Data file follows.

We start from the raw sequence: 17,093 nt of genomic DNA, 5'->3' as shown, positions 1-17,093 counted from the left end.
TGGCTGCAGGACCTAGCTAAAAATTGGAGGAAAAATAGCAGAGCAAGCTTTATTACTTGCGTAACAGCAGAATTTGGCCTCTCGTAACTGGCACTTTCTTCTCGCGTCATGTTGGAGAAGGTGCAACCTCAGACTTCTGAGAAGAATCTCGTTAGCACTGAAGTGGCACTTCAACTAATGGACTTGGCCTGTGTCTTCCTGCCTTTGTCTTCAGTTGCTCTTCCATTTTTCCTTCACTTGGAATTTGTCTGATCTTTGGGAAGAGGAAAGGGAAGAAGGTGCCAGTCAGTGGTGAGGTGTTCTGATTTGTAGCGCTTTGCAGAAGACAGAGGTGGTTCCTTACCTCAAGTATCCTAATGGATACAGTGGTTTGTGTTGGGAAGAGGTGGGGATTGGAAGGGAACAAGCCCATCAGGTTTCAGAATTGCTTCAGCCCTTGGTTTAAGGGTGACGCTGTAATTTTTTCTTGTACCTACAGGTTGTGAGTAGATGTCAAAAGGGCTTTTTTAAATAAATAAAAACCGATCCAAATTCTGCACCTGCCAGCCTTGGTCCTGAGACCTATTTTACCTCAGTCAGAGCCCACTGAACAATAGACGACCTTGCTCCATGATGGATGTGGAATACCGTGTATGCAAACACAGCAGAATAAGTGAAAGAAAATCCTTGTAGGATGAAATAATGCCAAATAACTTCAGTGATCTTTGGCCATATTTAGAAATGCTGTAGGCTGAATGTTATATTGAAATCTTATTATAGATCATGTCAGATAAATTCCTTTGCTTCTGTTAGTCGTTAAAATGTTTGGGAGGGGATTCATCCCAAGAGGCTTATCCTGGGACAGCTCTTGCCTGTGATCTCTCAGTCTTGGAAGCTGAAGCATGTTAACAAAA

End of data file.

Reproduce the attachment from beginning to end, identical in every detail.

We start from the raw sequence: 17,093 nt of genomic DNA, 5'->3' as shown, positions 1-17,093 counted from the left end.
TGGCTGCAGGACCTAGCTAAAAATTGGAGGAAAAATAGCAGAGCAAGCTTTATTACTTGCGTAACAGCAGAATTTGGCCTCTCGTAACTGGCACTTTCTTCTCGCGTCATGTTGGAGAAGGTGCAACCTCAGACTTCTGAGAAGAATCTCGTTAGCACTGAAGTGGCACTTCAACTAATGGACTTGGCCTGTGTCTTCCTGCCTTTGTCTTCAGTTGCTCTTCCATTTTTCCTTCACTTGGAATTTGTCTGATCTTTGGGAAGAGGAAAGGGAAGAAGGTGCCAGTCAGTGGTGAGGTGTTCTGATTTGTAGCGCTTTGCAGAAGACAGAGGTGGTTCCTTACCTCAAGTATCCTAATGGATACAGTGGTTTGTGTTGGGAAGAGGTGGGGATTGGAAGGGAACAAGCCCATCAGGTTTCAGAATTGCTTCAGCCCTTGGTTTAAGGGTGACGCTGTAATTTTTTCTTGTACCTACAGGTTGTGAGTAGATGTCAAAAGGGCTTTTTTAAATAAATAAAAACCGATCCAAATTCTGCACCTGCCAGCCTTGGTCCTGAGACCTATTTTACCTCAGTCAGAGCCCACTGAACAATAGACGACCTTGCTCCATGATGGATGTGGAATACCGTGTATGCAAACACAGCAGAATAAGTGAAAGAAAATCCTTGTAGGATGAAATAATGCCAAATAACTTCAGTGATCTTTGGCCATATTTAGAAATGCTGTAGGCTGAATGTTATATTGAAATCTTATTATAGATCATGTCAGATAAATTCCTTTGCTTCTGTTAGTCGTTAAAATGTTTGGGAGGGGATTCATCCCAAGAGGCTTATCCTGGGACAGCTCTTGCCTGTGATCTCTCAGTCTTGGAAGCTGAAGCATGTTAACAAAA